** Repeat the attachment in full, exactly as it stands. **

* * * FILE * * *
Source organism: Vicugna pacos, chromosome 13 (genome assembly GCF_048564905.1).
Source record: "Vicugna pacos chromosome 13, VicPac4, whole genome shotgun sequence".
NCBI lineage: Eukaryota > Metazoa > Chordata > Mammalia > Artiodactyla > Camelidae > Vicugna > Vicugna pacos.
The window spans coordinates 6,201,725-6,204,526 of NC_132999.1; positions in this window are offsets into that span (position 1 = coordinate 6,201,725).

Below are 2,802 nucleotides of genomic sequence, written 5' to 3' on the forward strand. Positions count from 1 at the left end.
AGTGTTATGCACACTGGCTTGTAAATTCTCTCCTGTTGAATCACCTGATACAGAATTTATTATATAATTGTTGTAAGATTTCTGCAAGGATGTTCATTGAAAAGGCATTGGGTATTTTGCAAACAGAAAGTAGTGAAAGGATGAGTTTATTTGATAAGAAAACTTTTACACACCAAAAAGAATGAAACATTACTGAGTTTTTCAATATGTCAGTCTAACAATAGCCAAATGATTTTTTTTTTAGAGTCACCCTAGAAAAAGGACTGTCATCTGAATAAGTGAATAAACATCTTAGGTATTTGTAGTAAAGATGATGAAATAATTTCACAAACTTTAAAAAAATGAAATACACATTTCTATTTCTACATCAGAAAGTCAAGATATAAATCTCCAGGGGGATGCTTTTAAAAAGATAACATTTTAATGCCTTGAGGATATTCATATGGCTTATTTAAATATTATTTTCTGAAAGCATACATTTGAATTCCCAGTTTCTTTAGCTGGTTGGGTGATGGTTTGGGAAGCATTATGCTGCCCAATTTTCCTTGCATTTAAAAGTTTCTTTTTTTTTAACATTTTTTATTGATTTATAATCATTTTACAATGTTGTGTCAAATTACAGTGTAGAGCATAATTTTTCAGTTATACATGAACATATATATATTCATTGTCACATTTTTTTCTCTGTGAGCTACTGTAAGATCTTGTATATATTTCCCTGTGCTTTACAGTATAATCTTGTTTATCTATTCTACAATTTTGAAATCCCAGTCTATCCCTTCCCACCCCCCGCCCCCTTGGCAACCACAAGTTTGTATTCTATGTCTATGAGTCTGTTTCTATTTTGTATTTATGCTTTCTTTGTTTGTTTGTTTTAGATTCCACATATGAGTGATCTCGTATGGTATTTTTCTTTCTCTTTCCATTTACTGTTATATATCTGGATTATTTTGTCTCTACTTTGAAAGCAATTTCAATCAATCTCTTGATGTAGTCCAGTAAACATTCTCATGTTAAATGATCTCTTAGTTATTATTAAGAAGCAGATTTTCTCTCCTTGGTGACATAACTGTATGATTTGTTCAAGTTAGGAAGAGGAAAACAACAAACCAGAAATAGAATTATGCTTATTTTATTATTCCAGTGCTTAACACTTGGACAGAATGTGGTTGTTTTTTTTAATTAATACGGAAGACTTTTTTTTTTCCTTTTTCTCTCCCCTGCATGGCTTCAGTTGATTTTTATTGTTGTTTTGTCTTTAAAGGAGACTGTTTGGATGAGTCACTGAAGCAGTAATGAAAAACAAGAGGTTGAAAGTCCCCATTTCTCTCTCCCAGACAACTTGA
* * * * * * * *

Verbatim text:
Source organism: Vicugna pacos, chromosome 13 (genome assembly GCF_048564905.1).
Source record: "Vicugna pacos chromosome 13, VicPac4, whole genome shotgun sequence".
NCBI lineage: Eukaryota > Metazoa > Chordata > Mammalia > Artiodactyla > Camelidae > Vicugna > Vicugna pacos.
The window spans coordinates 6,201,725-6,204,526 of NC_132999.1; positions in this window are offsets into that span (position 1 = coordinate 6,201,725).

Below are 2,802 nucleotides of genomic sequence, written 5' to 3' on the forward strand. Positions count from 1 at the left end.
AGTGTTATGCACACTGGCTTGTAAATTCTCTCCTGTTGAATCACCTGATACAGAATTTATTATATAATTGTTGTAAGATTTCTGCAAGGATGTTCATTGAAAAGGCATTGGGTATTTTGCAAACAGAAAGTAGTGAAAGGATGAGTTTATTTGATAAGAAAACTTTTACACACCAAAAAGAATGAAACATTACTGAGTTTTTCAATATGTCAGTCTAACAATAGCCAAATGATTTTTTTTTTAGAGTCACCCTAGAAAAAGGACTGTCATCTGAATAAGTGAATAAACATCTTAGGTATTTGTAGTAAAGATGATGAAATAATTTCACAAACTTTAAAAAAATGAAATACACATTTCTATTTCTACATCAGAAAGTCAAGATATAAATCTCCAGGGGGATGCTTTTAAAAAGATAACATTTTAATGCCTTGAGGATATTCATATGGCTTATTTAAATATTATTTTCTGAAAGCATACATTTGAATTCCCAGTTTCTTTAGCTGGTTGGGTGATGGTTTGGGAAGCATTATGCTGCCCAATTTTCCTTGCATTTAAAAGTTTCTTTTTTTTTAACATTTTTTATTGATTTATAATCATTTTACAATGTTGTGTCAAATTACAGTGTAGAGCATAATTTTTCAGTTATACATGAACATATATATATTCATTGTCACATTTTTTTCTCTGTGAGCTACTGTAAGATCTTGTATATATTTCCCTGTGCTTTACAGTATAATCTTGTTTATCTATTCTACAATTTTGAAATCCCAGTCTATCCCTTCCCACCCCCCGCCCCCTTGGCAACCACAAGTTTGTATTCTATGTCTATGAGTCTGTTTCTATTTTGTATTTATGCTTTCTTTGTTTGTTTGTTTTAGATTCCACATATGAGTGATCTCGTATGGTATTTTTCTTTCTCTTTCCATTTACTGTTATATATCTGGATTATTTTGTCTCTACTTTGAAAGCAATTTCAATCAATCTCTTGATGTAGTCCAGTAAACATTCTCATGTTAAATGATCTCTTAGTTATTATTAAGAAGCAGATTTTCTCTCCTTGGTGACATAACTGTATGATTTGTTCAAGTTAGGAAGAGGAAAACAACAAACCAGAAATAGAATTATGCTTATTTTATTATTCCAGTGCTTAACACTTGGACAGAATGTGGTTGTTTTTTTTAATTAATACGGAAGACTTTTTTTTTTCCTTTTTCTCTCCCCTGCATGGCTTCAGTTGATTTTTATTGTTGTTTTGTCTTTAAAGGAGACTGTTTGGATGAGTCACTGAAGCAGTAATGAAAAACAAGAGGTTGAAAGTCCCCATTTCTCTCTCCCAGACAACTTGA